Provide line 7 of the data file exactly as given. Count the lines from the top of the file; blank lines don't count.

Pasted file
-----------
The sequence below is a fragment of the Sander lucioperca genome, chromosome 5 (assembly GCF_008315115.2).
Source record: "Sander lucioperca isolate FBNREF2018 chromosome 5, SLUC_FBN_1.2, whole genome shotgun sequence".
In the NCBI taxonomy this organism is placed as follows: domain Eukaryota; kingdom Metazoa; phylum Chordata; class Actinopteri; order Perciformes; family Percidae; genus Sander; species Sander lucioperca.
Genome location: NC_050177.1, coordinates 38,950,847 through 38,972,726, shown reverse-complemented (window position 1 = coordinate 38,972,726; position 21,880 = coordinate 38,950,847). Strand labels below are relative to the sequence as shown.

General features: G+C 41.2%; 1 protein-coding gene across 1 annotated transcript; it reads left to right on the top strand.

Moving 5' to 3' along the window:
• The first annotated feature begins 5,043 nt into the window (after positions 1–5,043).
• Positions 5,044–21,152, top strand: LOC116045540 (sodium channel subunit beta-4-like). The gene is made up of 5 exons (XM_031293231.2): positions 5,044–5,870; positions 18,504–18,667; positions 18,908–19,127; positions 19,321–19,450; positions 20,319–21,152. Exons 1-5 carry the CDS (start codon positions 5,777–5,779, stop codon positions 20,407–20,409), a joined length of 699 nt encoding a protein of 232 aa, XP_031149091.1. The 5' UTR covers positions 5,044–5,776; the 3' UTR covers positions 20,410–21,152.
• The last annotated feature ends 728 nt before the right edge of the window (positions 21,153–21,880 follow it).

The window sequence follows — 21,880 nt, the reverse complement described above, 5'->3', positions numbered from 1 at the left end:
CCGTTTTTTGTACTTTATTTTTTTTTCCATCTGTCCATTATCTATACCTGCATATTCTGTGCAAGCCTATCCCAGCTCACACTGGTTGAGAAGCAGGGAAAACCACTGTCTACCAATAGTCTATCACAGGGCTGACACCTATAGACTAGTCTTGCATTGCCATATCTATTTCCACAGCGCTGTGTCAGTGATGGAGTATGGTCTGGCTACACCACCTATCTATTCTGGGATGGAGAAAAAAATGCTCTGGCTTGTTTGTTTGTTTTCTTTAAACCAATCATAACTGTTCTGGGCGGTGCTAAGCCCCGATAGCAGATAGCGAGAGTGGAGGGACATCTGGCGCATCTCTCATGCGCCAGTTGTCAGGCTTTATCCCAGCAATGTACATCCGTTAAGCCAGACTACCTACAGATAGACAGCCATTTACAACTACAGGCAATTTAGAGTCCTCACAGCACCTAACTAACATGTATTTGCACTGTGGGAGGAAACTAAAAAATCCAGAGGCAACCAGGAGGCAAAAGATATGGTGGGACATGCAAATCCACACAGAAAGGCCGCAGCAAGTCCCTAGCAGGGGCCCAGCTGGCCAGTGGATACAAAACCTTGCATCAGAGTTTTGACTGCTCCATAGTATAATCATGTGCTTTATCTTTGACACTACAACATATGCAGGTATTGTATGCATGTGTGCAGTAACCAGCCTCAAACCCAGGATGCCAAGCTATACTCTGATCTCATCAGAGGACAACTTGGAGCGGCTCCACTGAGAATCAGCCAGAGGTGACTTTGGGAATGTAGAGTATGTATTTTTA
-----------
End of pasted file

• The first annotated feature begins 5,043 nt into the window (after positions 1–5,043).